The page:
Using .htaccess file for 301 redirects and URL rewrites

When addressing duplicate content for SEO, the subject inevitably comes to 301 redirects and URL rewrites. However, what do you do when a client owns multiple websites and decides to combine websites into one domain, or eliminate a website domain?  If content is left live on the old domain, it will duplicate the content on the new domain.  Google may think the new domain is scraping content off the old domain and use the Panda filter to penalize the entire new domain.

The usual answer is… 301 redirect the old website to the new website.

But How Exactly?

Here’s the problem that always happens.  They end up redirecting the homepage from the old website to the homepage of the new website.  But what about all the interior pages?  There may be hundreds of back links to interior pages that get completely wasted as soon as the old website is deleted.  If you are hosting on a Microsoft IIs server, you may be limited without installing ISAPI or some other rewrite module. However, if you are hosting on an Apache server, the .htaccess file gives you an extremely flexible means of handling redirects.


There are a few options to address redirects, depending on your situation for the old domain to new domain transition:

  1. If the two sites are different, ideally, you would redirect each interior page of the old site to a relevant interior page of the new site.  In the .htaccess file of the old site, you would specify the old page (using a relative path) and the new page (using an absolute path).  Here is the code to redirect one page to another individual page.Redirect 301 /old-page http://new-domain.com/new-page
  2. If you are just changing the domain name and keeping the same folder structure, you can just redirect every page of the old domain to the same path on the new domain.  Here’s the.htaccess code for that.Redirect 301 / http://newdomain.com/
  3. If  the sites are different and there is no way to identify relevant pages for a one to one page comparison or if comparing every page of each site is simply not feasible or cost effective, you can use a wildcard in the .htaccess to simply redirect all the interior pages of the old site to the homepage of the new domain and a separate line to 301 redirect the old website to the new domain.  Here is the code for that.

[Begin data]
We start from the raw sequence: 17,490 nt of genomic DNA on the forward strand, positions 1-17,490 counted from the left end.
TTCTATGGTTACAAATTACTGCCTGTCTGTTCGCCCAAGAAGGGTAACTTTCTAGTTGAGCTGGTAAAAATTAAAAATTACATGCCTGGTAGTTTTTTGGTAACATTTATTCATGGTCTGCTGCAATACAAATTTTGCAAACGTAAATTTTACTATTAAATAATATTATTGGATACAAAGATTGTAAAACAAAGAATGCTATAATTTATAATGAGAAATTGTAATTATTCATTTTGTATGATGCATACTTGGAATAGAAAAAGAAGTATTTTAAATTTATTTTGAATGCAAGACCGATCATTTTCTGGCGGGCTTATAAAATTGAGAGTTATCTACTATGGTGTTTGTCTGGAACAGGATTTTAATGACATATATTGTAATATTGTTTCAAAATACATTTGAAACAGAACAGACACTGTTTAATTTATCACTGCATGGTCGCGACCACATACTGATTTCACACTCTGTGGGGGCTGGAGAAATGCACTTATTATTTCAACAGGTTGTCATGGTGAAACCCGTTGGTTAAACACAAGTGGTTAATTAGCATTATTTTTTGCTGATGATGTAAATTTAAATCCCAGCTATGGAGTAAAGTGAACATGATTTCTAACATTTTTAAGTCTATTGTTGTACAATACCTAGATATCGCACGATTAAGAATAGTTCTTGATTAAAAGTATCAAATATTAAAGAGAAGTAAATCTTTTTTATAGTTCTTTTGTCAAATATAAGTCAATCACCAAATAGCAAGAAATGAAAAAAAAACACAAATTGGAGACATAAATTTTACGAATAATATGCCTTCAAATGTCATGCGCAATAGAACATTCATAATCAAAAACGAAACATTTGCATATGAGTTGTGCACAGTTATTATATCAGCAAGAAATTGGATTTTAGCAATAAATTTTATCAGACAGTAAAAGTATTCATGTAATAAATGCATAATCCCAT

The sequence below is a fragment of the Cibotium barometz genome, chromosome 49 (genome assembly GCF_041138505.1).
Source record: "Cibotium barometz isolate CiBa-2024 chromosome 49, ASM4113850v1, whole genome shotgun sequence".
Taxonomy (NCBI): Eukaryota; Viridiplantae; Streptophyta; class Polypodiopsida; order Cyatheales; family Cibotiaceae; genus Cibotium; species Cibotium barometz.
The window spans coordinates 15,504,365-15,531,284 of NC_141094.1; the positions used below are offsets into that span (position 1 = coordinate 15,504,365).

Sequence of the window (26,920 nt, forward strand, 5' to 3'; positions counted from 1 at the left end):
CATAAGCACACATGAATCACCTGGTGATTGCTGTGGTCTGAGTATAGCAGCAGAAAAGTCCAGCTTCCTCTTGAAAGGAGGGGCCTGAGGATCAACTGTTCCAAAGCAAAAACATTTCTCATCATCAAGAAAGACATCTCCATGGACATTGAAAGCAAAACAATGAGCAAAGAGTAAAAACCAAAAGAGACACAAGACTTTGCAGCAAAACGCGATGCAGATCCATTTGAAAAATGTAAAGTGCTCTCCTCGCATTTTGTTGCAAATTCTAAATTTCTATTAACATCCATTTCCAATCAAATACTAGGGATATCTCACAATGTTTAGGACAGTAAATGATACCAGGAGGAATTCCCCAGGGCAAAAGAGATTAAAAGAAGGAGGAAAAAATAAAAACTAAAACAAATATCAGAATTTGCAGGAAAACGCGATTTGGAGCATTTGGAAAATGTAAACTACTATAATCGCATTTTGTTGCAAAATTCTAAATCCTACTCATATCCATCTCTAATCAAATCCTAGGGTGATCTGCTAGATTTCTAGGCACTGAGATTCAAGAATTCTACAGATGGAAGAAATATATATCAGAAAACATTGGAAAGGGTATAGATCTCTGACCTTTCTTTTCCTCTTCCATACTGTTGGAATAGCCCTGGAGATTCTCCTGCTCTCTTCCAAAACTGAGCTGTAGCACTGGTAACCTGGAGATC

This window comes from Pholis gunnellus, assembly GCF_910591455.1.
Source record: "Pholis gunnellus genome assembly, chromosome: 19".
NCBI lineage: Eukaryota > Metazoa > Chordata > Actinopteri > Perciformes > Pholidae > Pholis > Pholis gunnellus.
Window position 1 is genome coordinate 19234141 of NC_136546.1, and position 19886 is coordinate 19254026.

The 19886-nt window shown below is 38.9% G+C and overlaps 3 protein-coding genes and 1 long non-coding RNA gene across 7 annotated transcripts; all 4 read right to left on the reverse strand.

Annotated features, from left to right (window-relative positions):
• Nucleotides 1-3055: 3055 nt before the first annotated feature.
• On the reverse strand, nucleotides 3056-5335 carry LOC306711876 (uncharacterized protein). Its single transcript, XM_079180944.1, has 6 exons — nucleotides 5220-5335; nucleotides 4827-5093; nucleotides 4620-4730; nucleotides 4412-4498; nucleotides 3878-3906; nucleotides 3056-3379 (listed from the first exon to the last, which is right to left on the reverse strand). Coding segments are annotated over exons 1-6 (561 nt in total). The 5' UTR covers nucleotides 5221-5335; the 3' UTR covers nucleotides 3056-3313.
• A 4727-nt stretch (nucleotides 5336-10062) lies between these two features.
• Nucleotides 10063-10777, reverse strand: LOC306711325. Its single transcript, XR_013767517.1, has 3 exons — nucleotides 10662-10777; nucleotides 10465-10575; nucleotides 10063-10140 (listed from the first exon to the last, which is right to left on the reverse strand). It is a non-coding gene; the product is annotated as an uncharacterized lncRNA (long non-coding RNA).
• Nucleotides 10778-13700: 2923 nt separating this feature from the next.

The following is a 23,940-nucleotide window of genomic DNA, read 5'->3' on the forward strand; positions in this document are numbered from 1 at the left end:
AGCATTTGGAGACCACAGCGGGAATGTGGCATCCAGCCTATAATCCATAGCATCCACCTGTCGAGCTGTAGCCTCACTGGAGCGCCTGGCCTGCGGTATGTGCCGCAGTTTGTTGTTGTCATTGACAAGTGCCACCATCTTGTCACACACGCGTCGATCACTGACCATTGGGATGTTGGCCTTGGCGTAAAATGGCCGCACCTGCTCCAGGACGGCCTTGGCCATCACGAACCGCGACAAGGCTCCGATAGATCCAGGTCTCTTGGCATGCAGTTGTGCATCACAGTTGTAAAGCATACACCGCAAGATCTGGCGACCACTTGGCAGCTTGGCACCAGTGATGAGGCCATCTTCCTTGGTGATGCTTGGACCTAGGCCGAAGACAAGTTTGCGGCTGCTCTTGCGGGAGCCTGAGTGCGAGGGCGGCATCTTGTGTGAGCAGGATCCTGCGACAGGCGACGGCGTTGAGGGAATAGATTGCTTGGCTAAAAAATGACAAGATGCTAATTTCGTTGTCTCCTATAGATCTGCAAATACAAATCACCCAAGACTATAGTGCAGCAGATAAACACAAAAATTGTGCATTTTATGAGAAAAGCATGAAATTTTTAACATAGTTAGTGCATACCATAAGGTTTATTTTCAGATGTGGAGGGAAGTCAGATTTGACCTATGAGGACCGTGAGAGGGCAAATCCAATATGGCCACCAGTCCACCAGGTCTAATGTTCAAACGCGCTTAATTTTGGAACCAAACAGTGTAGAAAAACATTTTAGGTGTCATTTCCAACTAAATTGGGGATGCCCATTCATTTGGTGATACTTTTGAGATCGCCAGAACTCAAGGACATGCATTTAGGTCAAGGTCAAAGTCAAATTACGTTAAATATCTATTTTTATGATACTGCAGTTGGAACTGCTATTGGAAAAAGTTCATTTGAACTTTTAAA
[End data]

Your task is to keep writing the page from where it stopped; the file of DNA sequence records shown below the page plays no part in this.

RewritEngine On
RewriteRule . http://www.newdomain.com [R=301,L,NC]
Redirect 301 / http://www.newdomain.com/

.htaccess Redirect Best Practices

301 Redirect non-www to www

Generally any page of a website is accessible by typing the URL into your browser without “www” and with “www”.  For example http://website.com and http://www.website.com will serve the same page.  Any link to a non-www URL that a spider finds, will lead that spider to crawl the entire website using non-www for every page.  This assumes you are using relative paths in your navigation, which most CMS and web developers do.  The search engine is thus crawling your site twice, doubling the task for the crawler.  Now understand that search engine spiders have a limited crawl budget for each website.  Google uses PageRank to determine how deep to crawl your website.  If you look at crawl stats, you will see that your entire site does not get crawled each time the bot visits.  If the bot must crawl through two versions of your website, you basically doubled its work.  Later, the search engine algorithm will analyze the content, identify duplicate pages and determine which ones take priority over the others.

But why make extra work for the search engine?

If you want to optimize your website for search engines, than cut out this extra work for the crawler and algorithm.  Don’t let the crawler find the non-www version of your website.  The server URL rewrite that returns a 301 code will not allow the search engine crawler bot (or humans) to access any non-www URL pages of your website. This is an old standard SEO best practice for reducing duplicate content issues.

RewriteEngine On
 RewriteBase /
 RewriteCond %{HTTP_HOST} ^yourdomain.com [NC]
 RewriteRule ^(.*)$ http://www.yourdomain.com/$1 [L,R=301]

.htaccess Language – Apache Server Configuration Directives

There is a lot more you can do with .htaccess code that will affect SEO.  The below SEO .htaccess tips and more in depth background for creating your own Apache server directives can be found at http://www.corz.org.  Many  of these use regular expressions, or regexes that are explained very well at http://www.seomoz.org/learn-seo/redirection.

Escaping:

\      char escape that particular char

For instance to specify special characters.. [].()\ etc.

Text:

.                 Any single character  (on its own = the entire URI)
[chars]       Character class: One of following chars
[^chars]      Character class: None of following chars
text1|text2    Alternative: text1 or text2 (i.e. “or”)

e.g. [^/] matches any character except /
(foo|bar)\.html matches foo.html and bar.html

Quantifiers:

?      0 or 1 of the preceding text
*      0 or N of the preceding text  (hungry)
+      1 or N of the preceding text

e.g. (.+)\.html? matches foo.htm and foo.html
(foo)?bar\.html matches bar.html and foobar.html

Grouping:

(text)     Grouping of text

Either to set the borders of an alternative or for making back references where the nthe group can be used on the target of a RewriteRule with $n

e.g.  ^(.*)\.html foo.php?bar=$1

Anchors:

^      Start of line anchor
$      End   of line anchor

An anchor explicitly states that the character right next to it MUST be either the very first character (“^”), or the very last character (“$”) of the URI string to match against the pattern, e.g..

^foo(.*)   matches foo and foobar but not eggfoo
(.*)l$   matches fool and cool, but not foo

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